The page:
The Hollywood Reporter published a lengthy piece that suggests an impending feature animation war:
The unprecedented glut of product points to a seismic shift in the animation business as new players such as Universal and Sony finally gain a stronghold and established companies like DreamWorks Animation, Fox, Disney Animation Studios and Pixar up their games. Family franchises can be incredibly lucrative if done right — between global theatrical sales (particularly international), home entertainment and merchandising. Pixar’s Cars franchise, for example, moved north of $10 billion in merchandise alone. If they don’t work, studios can lose tens upon tens of millions, with hundreds of jobs at risk.
Late last month, Pixar and Disney Animation chief creative officer John Lasseter essentially declared war on Katzenberg by dating a slew of untitled Pixar and Disney Animation Studios films through 2018, going so far as to claim June 17, 2016, even though DWA already had put How to Train Your Dragon 3 there. Never before have a Pixar and DWA movie gone up against one another. Katzenberg and Fox, where Vanessa Morrison heads up Fox Animation Studios, retaliated by flooding the calendar through 2018 with their own untitled films, even planting one on June 16, 2017, a Pixar date.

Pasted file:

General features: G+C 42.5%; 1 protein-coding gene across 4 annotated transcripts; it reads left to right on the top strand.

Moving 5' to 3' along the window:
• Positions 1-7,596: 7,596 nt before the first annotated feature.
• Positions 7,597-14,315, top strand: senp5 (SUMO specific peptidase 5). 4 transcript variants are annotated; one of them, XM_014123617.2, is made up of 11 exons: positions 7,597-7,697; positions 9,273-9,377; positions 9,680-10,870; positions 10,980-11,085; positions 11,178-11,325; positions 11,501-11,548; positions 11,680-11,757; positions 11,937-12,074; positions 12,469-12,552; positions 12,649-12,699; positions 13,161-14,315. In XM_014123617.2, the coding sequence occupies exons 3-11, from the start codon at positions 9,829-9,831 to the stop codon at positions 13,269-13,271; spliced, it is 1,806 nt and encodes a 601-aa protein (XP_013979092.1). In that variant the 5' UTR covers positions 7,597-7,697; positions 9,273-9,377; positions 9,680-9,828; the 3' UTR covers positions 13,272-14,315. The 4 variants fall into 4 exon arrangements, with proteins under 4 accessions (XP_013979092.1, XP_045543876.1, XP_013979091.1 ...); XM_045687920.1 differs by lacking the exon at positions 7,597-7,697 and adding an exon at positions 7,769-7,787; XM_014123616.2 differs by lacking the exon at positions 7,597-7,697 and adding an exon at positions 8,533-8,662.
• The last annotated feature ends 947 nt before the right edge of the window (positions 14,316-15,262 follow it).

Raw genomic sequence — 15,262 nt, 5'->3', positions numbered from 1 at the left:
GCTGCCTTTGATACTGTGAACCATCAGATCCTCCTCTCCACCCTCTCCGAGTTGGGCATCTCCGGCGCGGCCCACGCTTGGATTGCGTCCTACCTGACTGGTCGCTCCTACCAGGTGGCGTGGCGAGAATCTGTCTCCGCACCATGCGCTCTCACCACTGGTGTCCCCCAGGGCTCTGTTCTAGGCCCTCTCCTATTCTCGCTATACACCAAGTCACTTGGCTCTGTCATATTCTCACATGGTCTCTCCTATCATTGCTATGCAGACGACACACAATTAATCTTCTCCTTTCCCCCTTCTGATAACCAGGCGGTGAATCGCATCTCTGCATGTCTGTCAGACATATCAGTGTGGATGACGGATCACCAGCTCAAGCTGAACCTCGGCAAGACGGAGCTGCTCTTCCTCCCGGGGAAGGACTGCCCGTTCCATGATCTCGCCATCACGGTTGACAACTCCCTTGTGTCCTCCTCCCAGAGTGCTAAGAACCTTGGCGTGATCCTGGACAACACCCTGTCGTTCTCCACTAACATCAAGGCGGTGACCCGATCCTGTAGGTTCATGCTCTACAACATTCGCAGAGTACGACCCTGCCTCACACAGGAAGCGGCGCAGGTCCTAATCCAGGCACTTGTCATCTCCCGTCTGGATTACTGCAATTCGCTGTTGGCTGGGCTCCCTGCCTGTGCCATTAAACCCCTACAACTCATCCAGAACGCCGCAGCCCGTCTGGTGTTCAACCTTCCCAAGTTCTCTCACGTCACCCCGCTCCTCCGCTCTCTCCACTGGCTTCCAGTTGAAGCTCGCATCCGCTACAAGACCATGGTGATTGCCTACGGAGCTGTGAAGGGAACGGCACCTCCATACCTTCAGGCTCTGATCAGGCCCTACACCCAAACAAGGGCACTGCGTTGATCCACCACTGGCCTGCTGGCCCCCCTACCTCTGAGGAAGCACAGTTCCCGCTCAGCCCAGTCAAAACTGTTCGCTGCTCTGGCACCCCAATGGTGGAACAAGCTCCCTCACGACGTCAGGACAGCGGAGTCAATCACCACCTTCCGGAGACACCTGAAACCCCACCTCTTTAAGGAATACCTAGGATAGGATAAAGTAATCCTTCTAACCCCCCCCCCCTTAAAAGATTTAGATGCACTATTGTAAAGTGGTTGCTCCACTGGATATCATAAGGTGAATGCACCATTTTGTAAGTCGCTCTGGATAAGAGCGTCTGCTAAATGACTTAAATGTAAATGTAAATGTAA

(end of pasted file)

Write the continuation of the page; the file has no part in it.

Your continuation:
The Reporter doesn’t have all their facts straight. They wrote that, “For the past handful of years, there have been no more than four or five studio animated films a year, plus a handful of indie titles. There are eight releases this year and 10 next year.” However, there have easily been eight to ten major studio animation releases per year in recent times. Just take a look at the 2011 and 2012 release slates.
Of course, the other argument is that there aren’t too many tentpole animated features, only too many features that are cut from the same cloth. Pixar, Disney, DreamWorks and Blue Sky each use their own finely tuned formulas, and audiences are guaranteed to tire of those sooner than they do of animation itself.